The Courier News from Blytheville, Arkansas on September 1, 1944 · Page 6
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The Courier News from Blytheville, Arkansas · Page 6

Blytheville, Arkansas
Issue Date:
Friday, September 1, 1944
Page 6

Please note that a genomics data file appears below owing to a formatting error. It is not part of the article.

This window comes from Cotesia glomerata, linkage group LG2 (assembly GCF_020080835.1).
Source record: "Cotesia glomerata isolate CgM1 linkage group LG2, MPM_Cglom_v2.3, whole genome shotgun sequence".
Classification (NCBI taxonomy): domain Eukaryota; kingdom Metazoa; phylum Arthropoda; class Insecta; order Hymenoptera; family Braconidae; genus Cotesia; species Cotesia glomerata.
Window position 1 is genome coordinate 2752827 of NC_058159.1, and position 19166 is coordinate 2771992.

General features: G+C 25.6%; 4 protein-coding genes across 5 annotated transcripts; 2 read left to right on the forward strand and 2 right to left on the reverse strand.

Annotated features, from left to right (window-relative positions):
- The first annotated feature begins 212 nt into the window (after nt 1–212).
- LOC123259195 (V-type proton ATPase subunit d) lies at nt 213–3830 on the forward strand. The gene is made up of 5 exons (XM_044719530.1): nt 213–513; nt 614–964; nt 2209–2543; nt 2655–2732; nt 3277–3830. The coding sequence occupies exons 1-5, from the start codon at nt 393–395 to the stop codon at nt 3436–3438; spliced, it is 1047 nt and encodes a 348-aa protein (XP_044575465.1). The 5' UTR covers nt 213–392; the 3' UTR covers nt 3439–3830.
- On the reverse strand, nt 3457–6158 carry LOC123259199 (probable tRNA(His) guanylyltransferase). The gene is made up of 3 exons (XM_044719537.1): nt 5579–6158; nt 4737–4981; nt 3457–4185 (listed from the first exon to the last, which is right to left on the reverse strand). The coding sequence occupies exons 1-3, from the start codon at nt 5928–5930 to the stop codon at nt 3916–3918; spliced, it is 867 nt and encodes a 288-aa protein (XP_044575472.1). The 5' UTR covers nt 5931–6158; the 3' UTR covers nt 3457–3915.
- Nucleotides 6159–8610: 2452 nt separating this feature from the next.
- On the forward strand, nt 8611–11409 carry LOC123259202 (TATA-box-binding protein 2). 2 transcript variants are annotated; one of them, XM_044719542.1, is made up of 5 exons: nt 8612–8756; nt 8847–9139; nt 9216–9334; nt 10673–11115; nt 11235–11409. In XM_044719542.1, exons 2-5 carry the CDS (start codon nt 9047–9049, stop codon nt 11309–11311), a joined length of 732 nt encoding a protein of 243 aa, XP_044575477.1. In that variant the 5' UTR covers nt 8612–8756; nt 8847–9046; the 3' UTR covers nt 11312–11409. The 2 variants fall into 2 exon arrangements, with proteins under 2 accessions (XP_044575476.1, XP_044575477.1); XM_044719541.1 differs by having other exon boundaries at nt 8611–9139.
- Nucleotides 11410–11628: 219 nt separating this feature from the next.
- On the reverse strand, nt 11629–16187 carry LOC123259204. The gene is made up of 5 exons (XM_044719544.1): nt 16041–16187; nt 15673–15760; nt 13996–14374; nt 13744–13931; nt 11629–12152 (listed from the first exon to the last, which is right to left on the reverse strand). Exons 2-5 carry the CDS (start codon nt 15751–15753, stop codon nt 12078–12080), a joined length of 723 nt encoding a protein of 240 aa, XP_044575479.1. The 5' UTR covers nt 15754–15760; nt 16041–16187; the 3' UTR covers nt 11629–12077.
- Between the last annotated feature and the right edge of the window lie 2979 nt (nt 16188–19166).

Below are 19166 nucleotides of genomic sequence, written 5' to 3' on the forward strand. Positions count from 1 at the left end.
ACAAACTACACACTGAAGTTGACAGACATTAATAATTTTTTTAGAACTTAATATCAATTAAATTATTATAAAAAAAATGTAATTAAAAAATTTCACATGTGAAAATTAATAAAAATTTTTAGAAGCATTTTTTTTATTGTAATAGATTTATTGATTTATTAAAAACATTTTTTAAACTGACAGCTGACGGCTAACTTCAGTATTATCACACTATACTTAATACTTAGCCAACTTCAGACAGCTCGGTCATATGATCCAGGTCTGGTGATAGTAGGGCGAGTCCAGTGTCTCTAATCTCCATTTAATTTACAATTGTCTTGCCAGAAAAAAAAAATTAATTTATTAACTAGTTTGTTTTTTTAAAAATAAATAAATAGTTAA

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THE'BLYTHEYILLE COURIER NEWS * .. •:'- ; H. V.'HAINBS, Publisher'. * ' SAHCEL f. NORKIS, Editor JAUE$ A. QATENS, Advertising * Sole National Acherllslng Representatives; Wallace Witmu Co., New York, Chicago, Re- tralt, Atlanta, Memphis. •>• :' Published' Ej'ery Afternoon Except' Suria*y Entered as second class matWr' it * tKJ" JJost-' office at Blythevllle, Arkansas, under act of Congress, October 9, l»17, , . \ Served by the United Press ' 'SUBSCRIPTION RATES, :••• By carrier In the city of Blytheville, 20c per week, or 85c per month. •••"• •-. By mall, within a radius of 40 miles, $4.00 per year, $2.00 for six months, $1.00 for thre* months; by mall outside 50 mile zone $10.00 per y«or t/aya We in advance. .''••-" '., The Longest Fight The second World War is five years old. At dawn on Sept, 1, 1939,-(he.Ger- man nimies marched into Polaiy). Today the weary remnants and replacements of those armies are being forced back through Poland toward the same borders which the Nazi invaders crossed so. confidently five years'njjp. Organized hostilities in Pojaijd lasted only 35 days. But the Poles never stopped fighting. Even before the capitulation, the late General Sikorsid' sue-. ce'eded in forming an army of 80,000 in. France .to carry on the battle. Ami at home-guerrilla units were organising which eventually became, the,yjjdeV- gronnd army of 250,000 thai now; after five years of stealthy, weak resistance, is striking a strong and open blow against the oppressor, The Polish for.ces outside Q[ Poland have fought unceasingly for the victory that is now in sight. They went through the battle of France in 194Q, and were, the first men into Narvik in the ill- fated invasion of Norway. Another army was organized among released prisoners in Russia. Seventy-five thousand men were transferred to the Middle East., These fought through the Libyan campaign and are now aiding the advance in Italy. Another 80,000 are fighting with the Red Army. The ^Polish navy was at Dunkirk and Dieppe. Its small force of warships participated in the Bismarck attack, ' and-iii" Atlantic and Mediterranean operations. And Polish merchantmen hayje sailed all the world's oceans in Allied convoys. •The 12,000 men of Poland's air force have flown more than 7000 sorties dropping almost 8000 tons, of bombs and destroying or damaging upwards of lOOQ.veiierny aircraft. Inv the past five years Poland -has lost "almost one-fifth': of her prewar population—G.600,00'0 killed in battle or by torture, privation and diseas.e. Yet the;most brutal punishment that Nazi sadism could devise has not. been able to weaken Poland's'hope,-or.kill her resistance. r . Poland's contribution to victory may seerii small whe'n compared j with the armies.and industrial might of America or Britain or Russia. But Poland's contribution of spirit and courage has been very great. Without this example, and its later reflection in' England; France and Norway, in Greece and Yugoslavia and Russia, freedom in Europe, could not have survived to see •impending victory. Now that victor}' is in sight, at the • end of five years of war, it.-is proper that'.We".should remember and hail the nation; ^yhich has fought the longest, andf'suffered the most. Nazi: Whoppers No one will deny the seriousness of London's flying bomb attacks. They iire murderously destructive assaults of a defeated military machine which has turned to slaughter without hope of military benefit. They have revolted the civilized .world. And yet there is a sort of grim" humor in Dr. Gocbbels' petulant complaint about their indifferent public reception. Radio monitors tell us that Goebbels and his broadcasters are protesting bitterly that the Nnzis aren't being given enough credit'for these attacks. And indeed the Najsi propaganda machine is in a bad way.. For with the German armies breaking up in France, the Russians advancing in the east, and Hitler's Balkan satellites cutting loose, tho robot attacks,'frightful as they are, remain a side-show. However artful the Goebbels ballyhoo might be, the world and even the German people would be looking the other way. But Goebbels isn't artful. And his chief trouble: is that h,c is lying again, as he has been for years. He has lied even when he didn't need to, as when the Germans we're winning in the early days of the eastern war. That wasn't enough. Goebbels had to annihilate the Russian armies—repeatedly. Early in the' flying bomb barrage, Go.ebbels . told the world that London was completely, destroyed. When this line became ridiculous he had to try something else. So now he is saying •that the 10-weeks' robot attacks are "the greatest : ami • most prolonged bombardment -in the history of the war." That, too, is bunk. The Nazis have been getting an average of 100 one-ton bombs through to London each day. Seventy clays of this is 7000 tons of bombs. If Goebbels has forgotten how much more than that the Allies dropped on Berlin am! other German cities in repealed lOQO-plane raids, the world —including the residents of those cities —has not. It must iiot be concluded, however, that the roh.ot attacks are really falling short of Nazi' expectations, simply bc- caiise Nazi propaganda makes 'outlandish claims for them. The conclusion might be logical with normal people, but the Goebuels circle is not normal. For Gpebbels it is not .enough that these sneak at.taeks are a new and po-' : tent horror. He must, lie'about them, simply because he is a congenital and perennial liar. It may be that Gdebbels has forgot- (cn what truth is. It may be that Hitler spoke truly when he said that if you t,eU a lie often enough it will be believed—but it is clem- now that he should Kave added that the only ones who end up believing the lies are the ones who tell them. j! (ARK,)' COURIER •SO THEY SAY Pause and Imnglne what could linve linppen- eii It 111 tho wake of their sweeping conquest or Malay nnd Burma the Japanese had been able to withdraw 20 divisions from China lo employ against India.-Dr. H. H. KUIIE, Chinese minister of flnaiice. • • • Everybody know Jik job—from generals lo prlvtites-and we are determined to get ourselves to the jab of finishing this war with the same single-minded determination nt the men at the front,—U. S. labor reiireientative, at battlefront In France. * * * Open space is not itself economic opportunity. There is not likely to be a shortage of farm land during the first two decades after the war. What we foresee is a "farm problem" instead of a. "food problem" and instead of hungry mouths begging for food, agricultural surpluses will go begging (or a market.—T. W. EcliuHz, U. ol Chicago agricultural economist. FRIDAY, SEPTEMBER 1, 19-M SIDE GUNCES con. \w ay HU smxi. me. T. M.'iitc. u. t. P<T. orr. "My parents are gelliiu,' awfully DOSV—llicy waul to icno\v I b.. . .<-;.. wliul my pluusToi' llio t'lilure ai;c!" ' • THISCURIOUS WORLD , ftgg ARMOR PLATE MADE ITS FIKST APPEARANCE IN AIRPLANES PILOrS IN THE LAST WORL'D WAR SAT ON T PULL WEEDS OUTBYTHE 1 ROOTS, BurBYTHETOPS,v<%, J. LA A\OREUX, ARE MORE THAN FIVE MILES IN LENGTH. COPR. IM4 By NCA SEBVICE INC T. M, DEC, U. S. PAT. Off. ' <?. NEXT: What advantage did oW-tlmc pitchers have? In Hollywood BY EKSKINE JOHNSON NKA Staff Correspondent EXCLUSIVELY YOURS: Vir- ;!nia WcUllcr has turned down lirec Important juvenile roles In as iiany weeks. Now 18, she's holding out for more mature parts. . . . John Payne will receive an honorable discharge from the Air Corps vlthin Hie next few weeks and will Immediately return to the screen. . . . Joan Bennett's daughter, Ditma, will follow mania's fool- steps and attend- school In Connecticut this (nil. . . . Author Lloyd C. Douglas Li seriously ii! at liis Beverly Hills home. On doctor's orders, lie's temporarily stopped writing n sequel to" "The Robe." . . . Snbu. the elephant boy who won stardom in Hollywood, is now a corporal in the Air Corps. He's a tall gunner on a bomber. . . . Bing Crosby's first production effort. "The Great John L.." will have a Boston. Mass.. premiere. N'ow It's Arthur Treaclicr, llic screen's perfect Iniller, who (untb out lo be a wolf In Jecvc's clolh- '"?• He gels kissed on (lie screen fnr (he first time by Jacqueline rtc Wil in Uuiversal's 'Tciilliousc Kliyllun." . . . Comic Phil Silvers Our Boarding House with Ma]. Hopple Out Our Way By J. R. Williams ' A HUMTIM' KNIFE OUT OF AM OLD FILE.HEY? WHY, THAT IHIMG'S BIG EtOOUGH TO HARFOOK) AS) HUNTS AMY MORE-AMD WHAT? MOW IF IT WAS A USEFUL PANCAKE LIFTER ER SUMPIW, I MIGHT MOT Oili0.6MJR. E,6& DISCOVERED TO BE IW SCHOOL BEHIMPMV J USEFUL 80DKS I \ WORK SHOULP HAVE \ KID HAPDA M-VKE PAPER BE^W SHOOT- SErtosuAsPHM BEEM DOILIES FOR MV MOTHER- BUT WO, 1 WAS MAKIM' PAPER. PIOS DAMAGED .. - ARE EWCLOSIM6 CHECK! FOR.;.;.<>' - ^•^Y E&G W/VJ M.L yJOOL AM? A VfXRD VllOE, AFTER. ALL , . , AMA7.lUG! THIS UMMERV]ES . ME HORRIBLY/ AW VICRQ.' AM' MATCHSTICK is burning- over the new Kroadway show, "Glad lo Sec You." He made !he expression famous. . . . Singer Peggy is planning to adopt a r.air uf war orphans. . . . Universal starlett Anne Uooncy ami Capl. Taiil rcnrnsc, Western Airlines pilot, are in tlic domls. Ray Massey is back in greasepaint for the first lime in two years in Warner's "God Is My Co- Pilot." He recently received an honorable discharge from the Canadian army. . . . with all those high-salaried stars in the cnsl "Duffy's Tavern" will look more like "Week-end at the Waldorf." . Daisy, the Jilm dog, is finally to have her day of glorv on the screen. She'll play a dog "from tlv country who makes good in Holly wood nnd becomes a star in "Hoi lywopd and vine," a new inovic . . . Helmut Dantine and AVI Gardiner. Mickey's ex. arc Hollywood's latest hand holders. SWEET SKATER Before skating in scenes for "Us a Pleasure," Sonja Henie drinks a cup of tea with eight spoonfuls of sugar for extra enegry. . . . Bob Sleele. the cowboy star, will be featured in a new series of techni- color horse operas. . . . Looks like "Rickcnliacker—Story of an American," will ijs filmed after all. They're writing a new script with Lloyd Bacon set as the director. . . . Sonny Tufts Is slated for better roles at Paramount since nomination as the No. 1 star of tomorrow lii a national poll of ihcatcr exhibitors ta^cn by the Motion Picture Herald. • « * Connie Moore ovcrheanj II at a preview the oilier night. A lady offered (o remove her hat for IV.c man sealed bclnml her only tc have Itim retort: "Leave it on, lady, it's a lot funnier than the picture." What's in a name? Producer Sydney Williams has signed Cactus McPeicrs for .Hie role of Hot Ups MncDougall In a new film. McPel- ers is the voice of Pinto for Walt EISiHKOVElc Pint Biography of America's Great General Copyright, 10^>, Ann WnaJnarJ MJMtrf DUIrfhutfd, NBA S*rvJcf, far. VICTORY IN SICILY xx r :i QN the niglit of July 12, 1943, a a group o£ otTicors gathered In the darkness on the wharf of a North African port. A few minutes later General Eisenhower and staff were aboard a destroyer, waiting in (fie heavy seas. As Ike climbed to the deck he chuckled. "I never know what to do when they pipe me on." The next morning the ship approached its destination. Daylight revealed a frantic scuttling about in the harbor, while in the distance landings were still in progress and big guns boomed. The ship was crowded with generals, admirals nnd lesser officers. German planes flew in low to strafe and machine-gun landing forces. General Eisenhower was having breakfast with General I'alton. Ike was writing a message to all ships:'_ "Best wishes and good luck." Fifteen minutes later— at 9:45— the command "Action Stations!" sounded. Tho crew began to fire. Germans hidden on the beach .were bombarding General Eisenhower's ship. When advised to lake cover in a place of safely, he quietly _waved his advisers aside. "This is wr.r," he said, "and I'm in it!" One of tile officers aboard ship told later how the general paced the deck, smacking his fist into the palm of. his hand. A sailor, looking at him with admiration, exclaimed, "Gcez! • I bet the Old Man would give his four stars t> be the first man ashore." At 10:24 on this eventful morning General Eisenhower, accompanied by his aide, Lieut.-Com. Butcher, and John Gunther, war correspondent, stepped ashore on a sheltered czps on the southeastern tio of L'icily—the first three Disney. . . . Add nice gestures: Cowboy star Jimmy Wakley donates 10 per cent of his salary to the Boys Ranch at Melton. Tex. It's a riome for orphans and wayward boys. COLOR CHANGE Marie McDonald, who Is a bninet, :>lays a blonde in "Guest in the [louse." She had to bleach her iaii- for the part.. Day after the 'ilm was completed, producer Hunt Stromberg called her to his office and said he had loaned her out 'or the 5onja Henie picture. "And you won't be a blonde," he said. '"Wonderful," said Marie. "You're ;oing lo play a red-head," said itrombor^, ducking. * * * .Jack Carson went- to a. sneak preview of a new movie the oilier li(. It was a very bad picture I on his way out of the theater Jack snid: "Nan- I know ivhy Ihey called it ;v sneak preview— the prciluccr sneaked cut before it was over." The sun rises from the Pacific Ocean nnd sets in the Atlantic at Panama, Central America. New Shipments of ANTIQUES Are Arriving Almost Daily! Come In, We I.ilie "Shoppers". The Gift Shop Modern & Antique Gifts MOSS BRYAN Dr. J. L Guard Optometrist at Guard's Jewelry 209 W. Main Americans to set foot on the is- and. * * . * SYRACUSE fell 18 hours after - 1 (he first landing. Pozzallo'sur- rendered to naval forces after in- cnse shelling on the following day. The batlte , o,£ Gela ?ame o a victorious conclusion/a any nfcr, ;if!er American troops had .wice been driven "I'oni the town. General fatten jumped into the surf, and Ice" his men in sidrm'ing he beaefies. British troops . anded near Catania in sight of -uv. volcano, Mount JSina. Hagusn fell under the American, British nnd Canadian onslaughts. The battle of Catania was the jrtatest in the Sicilian campaign. Allied bombers dropped destruction on the city. British paratroops landed and cleared a strategic bridge for the arrival of advance units. Resistance was strong, but on July 19 the British were within three miles of (he city. The Axis contested every foot of (he way. .American forces, marching across Sicily, captured Palermo on July 23 and continued to advance. Catania was still holding out. The British attempted to enlarge their bridgehead across the Ditlaino River, while naval forces shelled enemy positions from the sea. The battle of Catania was won on Aug. 5, when the British entered the ruined citadel after n 26-day drive. American forces took Troina without opposition and swept on. The British had now reached the foot of Mount Etna. Desperafc fighting slowed down the Allied advances until on Aug. 9 American jraops landed behind (he Axis lines at Cape Orlando, liandazzo, Brolo nnd oilier Sicilian villages. The power of (he Axis was broken. They were forced into a pockel of 100 square miles. Again they were in retreat, a's inousouus were milled, wounded, and .orced to surrender, while their comrades lied in ships across the Siva Its uf Messina to the Italian mainland. The Americans entered Messing on Aug. 17. The scenes which greeted them were memorable. Sicilians fell on tlioir knees and' prayed: they threw flowers in the path ot their liberators frorni America. Italian mothers who )ia£p sons In America threw Uieir aims around the soldiers and kissed them. Italian fathers grasped Ihem by the hands, while their daughters and children broke into songs of rejoicing. * * • r 1 ENERAL EISENHOWER sat in his headquarters and read the messages thai were now bombarding him with high praise. Pondering over one of (he dispatches in his hand, he bowed gratefully and put it down on the table. It read: "All of us are thrilled over the Sicilian campaign now sucessfully concluded in accordance with (he liming and planning of the Allies, flu's is especially true when we ealize that (he enemy force in Sicily amounted (o 405,000 men. "Events of the last 38 days show what can be done by teamwork wsed on preparation, training and liming, and above all gallantry, on the sea and in the air. "From Ihc ancient citade! of Quebec I send you my warm con- grotulations and lo the officers and men under your command—British, Canadian, French and American—my thanks and enthusiastic approbation. Tell them all, well done." Franklin Delano Roosevelt. Eisenhower had fought nnd won the campaign under the rank of a temporary major-general. He had entered the war as a lieutenant-colonel a scant two years previously. Upon the completion ot the Sicilian campaign—his second great victory in the war—President Roosevelt on Aug. 31, 1943, announced his promotion to I! permanent rank.of major-si and awarded him the Distinguished Service Medal, Oak Leaf. Cluster. NEXT: "Kalians! Be Prepared!" DON EDWARDS Tfc« Tnmttot MM" ftOYAL. nCTH. OOBOMA/AND RKtONOTOn POBTABL* ITFlWJU'i'lSJ in a. tut wraart raom m> (Xrarr Tnmctioa Mutt Bt SattrfMrtory) Buy Your Winter Supply of WOOD and KINDLING While !Hs Available. PLANTATION OWNERS' SPECIAL PRICE ON TOO RANK LOTS! BARKSDALE MFG. GO. Blytheville, Ark. Phone 2911 ATTENTION Users of Electrolux Cleaners Our bonded factory representative wi!! be in Blytheville this week to give a free inspection on your cleaner. Call G. E. MEAD, Hotel Noble Osceola, Call 279 WE ARE NOW SELLING NEW ELECTKOLUX CXEANEKS Sprint »nd Bummer TUNt-UP Sare Gasoline . . . Sire Tires. Gel All-round Better ;• Performance t T- L SEAT MOTOR CO. Chrysler Dote F»rtf A in «. A* n>nt Sare 50% On TRUSSES Steel and Elastic STEWART'S Dr uj S t t r « Main & Lake Phone 2822 DANCE Thursday — Friday — And Saturday Nights 9:30 to 1 O'clock In the Beautiful Blue Room 'of tfie HOTEL NOBLE Admission 65c Incl. Tat J. LOUIS CHERRY Representing NEW YORK LIFE INSURANCE CO. BtjthevUle, Ark. Buying Of All Kinds. BARKSDALE MFG. CO. Blytheville, Ark GUARANTEED TIRE RECAPPING! 24 Hour Service Also—Vulcanizing and Tire Repair WADE COAL GO. N. Hwy. 61 CEILING PRICES Phone 2291 DRS. NIES & NIES QSFEOPATH/C PHYSICIANS RECTAL DISEASES a SPECIALTY (EXCEPT CANCER) OFFICE HOURS; 8:00-12:00 and 1:30-5:00 Clinic 514 Mali BlytheTille, Ark. Phone 2121